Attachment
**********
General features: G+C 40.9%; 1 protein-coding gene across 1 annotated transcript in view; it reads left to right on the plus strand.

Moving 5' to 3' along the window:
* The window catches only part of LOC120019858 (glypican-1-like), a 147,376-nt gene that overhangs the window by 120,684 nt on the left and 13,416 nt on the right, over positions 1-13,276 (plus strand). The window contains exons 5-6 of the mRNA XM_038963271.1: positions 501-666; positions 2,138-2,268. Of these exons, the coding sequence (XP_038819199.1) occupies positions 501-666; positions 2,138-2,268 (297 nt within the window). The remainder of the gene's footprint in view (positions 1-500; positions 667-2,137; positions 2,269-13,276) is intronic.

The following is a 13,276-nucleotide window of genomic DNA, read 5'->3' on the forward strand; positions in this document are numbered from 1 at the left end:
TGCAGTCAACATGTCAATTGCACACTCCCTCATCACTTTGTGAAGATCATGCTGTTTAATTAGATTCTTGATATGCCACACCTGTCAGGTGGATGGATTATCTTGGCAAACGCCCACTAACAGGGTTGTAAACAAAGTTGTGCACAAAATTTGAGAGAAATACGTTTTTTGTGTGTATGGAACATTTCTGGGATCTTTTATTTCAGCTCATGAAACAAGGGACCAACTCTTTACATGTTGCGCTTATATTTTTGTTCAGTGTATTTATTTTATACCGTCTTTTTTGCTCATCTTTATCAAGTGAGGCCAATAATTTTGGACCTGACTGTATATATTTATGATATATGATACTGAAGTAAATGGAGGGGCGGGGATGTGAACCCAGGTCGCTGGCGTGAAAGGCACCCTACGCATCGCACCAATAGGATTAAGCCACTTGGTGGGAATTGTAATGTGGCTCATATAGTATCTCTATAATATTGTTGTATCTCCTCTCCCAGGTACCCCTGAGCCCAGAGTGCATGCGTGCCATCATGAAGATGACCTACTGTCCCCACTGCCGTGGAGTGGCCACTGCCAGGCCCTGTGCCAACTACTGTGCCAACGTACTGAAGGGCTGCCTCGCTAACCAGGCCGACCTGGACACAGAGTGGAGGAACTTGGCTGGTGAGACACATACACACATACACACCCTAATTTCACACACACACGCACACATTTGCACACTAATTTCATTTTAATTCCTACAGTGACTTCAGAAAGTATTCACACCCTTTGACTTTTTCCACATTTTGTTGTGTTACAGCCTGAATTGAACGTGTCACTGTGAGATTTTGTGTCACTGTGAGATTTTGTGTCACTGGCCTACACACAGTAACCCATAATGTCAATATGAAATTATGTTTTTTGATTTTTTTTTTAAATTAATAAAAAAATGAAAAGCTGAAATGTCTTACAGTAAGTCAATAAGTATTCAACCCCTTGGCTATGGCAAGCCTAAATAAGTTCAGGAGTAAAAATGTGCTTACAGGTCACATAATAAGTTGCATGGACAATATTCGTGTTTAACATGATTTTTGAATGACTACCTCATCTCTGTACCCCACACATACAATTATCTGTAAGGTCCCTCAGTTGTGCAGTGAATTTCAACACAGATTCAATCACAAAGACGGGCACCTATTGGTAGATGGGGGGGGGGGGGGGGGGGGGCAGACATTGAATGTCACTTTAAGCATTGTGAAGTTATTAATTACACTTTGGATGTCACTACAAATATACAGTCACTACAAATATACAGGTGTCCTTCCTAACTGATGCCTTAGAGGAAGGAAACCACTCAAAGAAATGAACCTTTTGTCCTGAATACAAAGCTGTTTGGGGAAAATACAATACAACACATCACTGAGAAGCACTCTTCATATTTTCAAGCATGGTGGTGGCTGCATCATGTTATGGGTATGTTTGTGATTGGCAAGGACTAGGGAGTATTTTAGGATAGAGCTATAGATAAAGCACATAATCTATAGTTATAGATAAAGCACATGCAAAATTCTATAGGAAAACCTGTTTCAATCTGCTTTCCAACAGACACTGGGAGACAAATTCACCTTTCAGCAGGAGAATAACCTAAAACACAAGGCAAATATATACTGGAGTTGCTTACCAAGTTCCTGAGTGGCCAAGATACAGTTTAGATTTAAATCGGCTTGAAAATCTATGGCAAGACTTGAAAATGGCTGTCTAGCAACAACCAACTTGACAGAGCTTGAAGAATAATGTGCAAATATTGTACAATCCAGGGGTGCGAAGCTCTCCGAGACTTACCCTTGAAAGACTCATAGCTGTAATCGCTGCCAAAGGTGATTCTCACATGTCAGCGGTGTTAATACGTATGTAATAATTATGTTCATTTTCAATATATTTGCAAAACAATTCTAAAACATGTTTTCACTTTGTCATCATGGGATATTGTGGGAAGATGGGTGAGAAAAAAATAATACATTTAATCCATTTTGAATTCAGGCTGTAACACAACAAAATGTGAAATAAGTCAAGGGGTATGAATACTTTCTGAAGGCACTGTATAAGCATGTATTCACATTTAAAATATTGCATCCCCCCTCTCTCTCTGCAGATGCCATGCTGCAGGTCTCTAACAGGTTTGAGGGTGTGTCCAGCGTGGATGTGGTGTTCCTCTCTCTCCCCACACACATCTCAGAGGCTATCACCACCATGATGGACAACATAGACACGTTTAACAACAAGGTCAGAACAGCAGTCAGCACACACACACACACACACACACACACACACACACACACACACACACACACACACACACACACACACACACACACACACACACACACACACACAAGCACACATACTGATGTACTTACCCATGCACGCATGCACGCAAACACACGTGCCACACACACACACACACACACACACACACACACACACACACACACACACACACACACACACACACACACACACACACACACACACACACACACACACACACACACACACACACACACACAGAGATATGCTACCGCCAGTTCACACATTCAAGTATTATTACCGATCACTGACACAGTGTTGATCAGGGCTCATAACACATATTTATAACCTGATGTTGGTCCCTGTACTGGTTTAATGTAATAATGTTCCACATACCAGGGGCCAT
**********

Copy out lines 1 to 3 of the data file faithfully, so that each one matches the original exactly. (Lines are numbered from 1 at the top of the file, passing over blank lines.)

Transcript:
General features: G+C 40.9%; 1 protein-coding gene across 1 annotated transcript in view; it reads left to right on the plus strand.

Moving 5' to 3' along the window:
* The window catches only part of LOC120019858 (glypican-1-like), a 147,376-nt gene that overhangs the window by 120,684 nt on the left and 13,416 nt on the right, over positions 1-13,276 (plus strand). The window contains exons 5-6 of the mRNA XM_038963271.1: positions 501-666; positions 2,138-2,268. Of these exons, the coding sequence (XP_038819199.1) occupies positions 501-666; positions 2,138-2,268 (297 nt within the window). The remainder of the gene's footprint in view (positions 1-500; positions 667-2,137; positions 2,269-13,276) is intronic.